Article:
south river restoration

Featured Projects

The Annapolis Harbour Center Stream and Wetland project will improve habitat, increase floodplain connection, and prevent bed and bank erosion. This particular project focuses on controlling flows and providing habitat at the bottom of existing outfalls, through the use of a step-pool storm conveyance (SPSC) in ephemeral reaches (where water flows only after rain event) and riffle weirs and buried grade control structures in the intermittent and perennial reaches (year round flow).

This project is located in the Broad Creek watershed, one of the most impaired subwatersheds of the South River.  The Preserve at Broad Creek Restoration Project corrected a failing stormwater pond and its resulting unstable outfall into an ephemeral reach of a tributary of Broad Creek known as Durmont Branch.  The existing stormwater pond was reconfigured into a stormwater wetland to improve stormwater treatment and flatten peak volumes into the area downhill. The downhill ephemeral gully was stabilized to better handle stormwater flows and increase aquatic habitat complexity and diversity by creating ephemeral pools.  The site was heavily planted with native trees, shrubs, and plants known for providing food and or habitat for native fauna.  Construction and planting were completed in 2015.

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Photos Before and During Construction

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Photos After Construction

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Project Funded By:

DNRweb  WPRP logo CBT BayPlate Logogif 2010

There are four primary tributaries feeding Church Creek, one of the most highly degraded sub-watersheds on the South River.  One of them, the Wilelinor Stream Valley was restored in 2003 by Anne Arundel County and the Maryland State Highway Administration using sand seepage stream and wetland restoration techniques. The goal of this larger subwatershed restoration effort is to take the necessary steps to repair the other tributaries to Church Creek, using similar restoration methods as well as pond retrofits, upland bioretention practices, and living shoreline techniques to create a model sub-watershed restoration, and evaluate the impact of such cumulative work on the South River.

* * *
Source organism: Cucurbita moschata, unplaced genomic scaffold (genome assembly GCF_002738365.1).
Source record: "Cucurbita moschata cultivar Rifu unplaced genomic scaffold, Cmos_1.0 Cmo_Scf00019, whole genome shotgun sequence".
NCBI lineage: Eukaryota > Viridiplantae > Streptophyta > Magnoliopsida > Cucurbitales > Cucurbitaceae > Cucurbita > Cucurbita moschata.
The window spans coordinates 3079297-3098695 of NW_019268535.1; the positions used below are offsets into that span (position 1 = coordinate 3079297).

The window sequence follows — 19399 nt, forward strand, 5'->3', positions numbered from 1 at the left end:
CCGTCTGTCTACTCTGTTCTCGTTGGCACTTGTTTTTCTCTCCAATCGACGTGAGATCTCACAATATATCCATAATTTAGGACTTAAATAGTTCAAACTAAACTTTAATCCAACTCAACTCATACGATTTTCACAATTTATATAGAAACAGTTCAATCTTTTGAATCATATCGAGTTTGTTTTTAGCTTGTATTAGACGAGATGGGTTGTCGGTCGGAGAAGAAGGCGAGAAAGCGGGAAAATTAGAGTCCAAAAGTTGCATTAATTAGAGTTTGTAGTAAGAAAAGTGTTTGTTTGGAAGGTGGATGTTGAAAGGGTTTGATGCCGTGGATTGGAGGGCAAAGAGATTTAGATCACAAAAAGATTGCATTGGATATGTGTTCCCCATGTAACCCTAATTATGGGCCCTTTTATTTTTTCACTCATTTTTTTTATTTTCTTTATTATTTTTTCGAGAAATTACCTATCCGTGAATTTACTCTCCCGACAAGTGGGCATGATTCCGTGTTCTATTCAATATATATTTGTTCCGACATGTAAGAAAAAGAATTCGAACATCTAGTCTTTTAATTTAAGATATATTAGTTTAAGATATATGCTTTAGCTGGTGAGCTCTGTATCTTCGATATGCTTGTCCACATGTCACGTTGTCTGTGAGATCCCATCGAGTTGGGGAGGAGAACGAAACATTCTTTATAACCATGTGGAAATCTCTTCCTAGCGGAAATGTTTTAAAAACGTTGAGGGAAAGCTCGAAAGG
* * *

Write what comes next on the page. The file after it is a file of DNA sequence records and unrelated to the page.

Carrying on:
The Church Creek Headwaters Restoration Project is located just north of Route 665 (Aris T. Allen Boulevard) in Annapolis on a parcel that includes several acres of floodplain and steep slopes. The site represents the confluence of two major non-tidal tributaries to Church Creek, the most highly urbanized subwatershed of the South River. Currently, these tributaries are incised into a floodplain composed of over ten feet of aggraded legacy sediments that are exported to tidewater under storm flows through the rapidly eroding (widening) ditch channels. This project created several acres of stream and wetland habitat by raising the invert of the existing ditch channel in multiple locations and inundating or saturating the floodplain.

Anne Arundel County's Phase II WIP listed this site as moderately degraded and a high priority for restoration.  It is listed in our 2008 Watershed Restoration Plan as one of 30 high and medium priority restoration projects. 

2015 BUBBA First Place Award Winner for Best Habitat Creation

To see our Chesapeake Conservation Corps Volunteers capstone project analyzing the preliminary results of the project, view: Project Analysis.

                                                            

Church Creek Headwaters Before (left) & After (right)

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Photos of Church Creek Before and During Construction

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Photos of Church Creek After Construction

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Photos of the Fauna that Call Church Creek Home

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Project Funded By:

DNRweb MDE CBT BayPlate Logogif 2010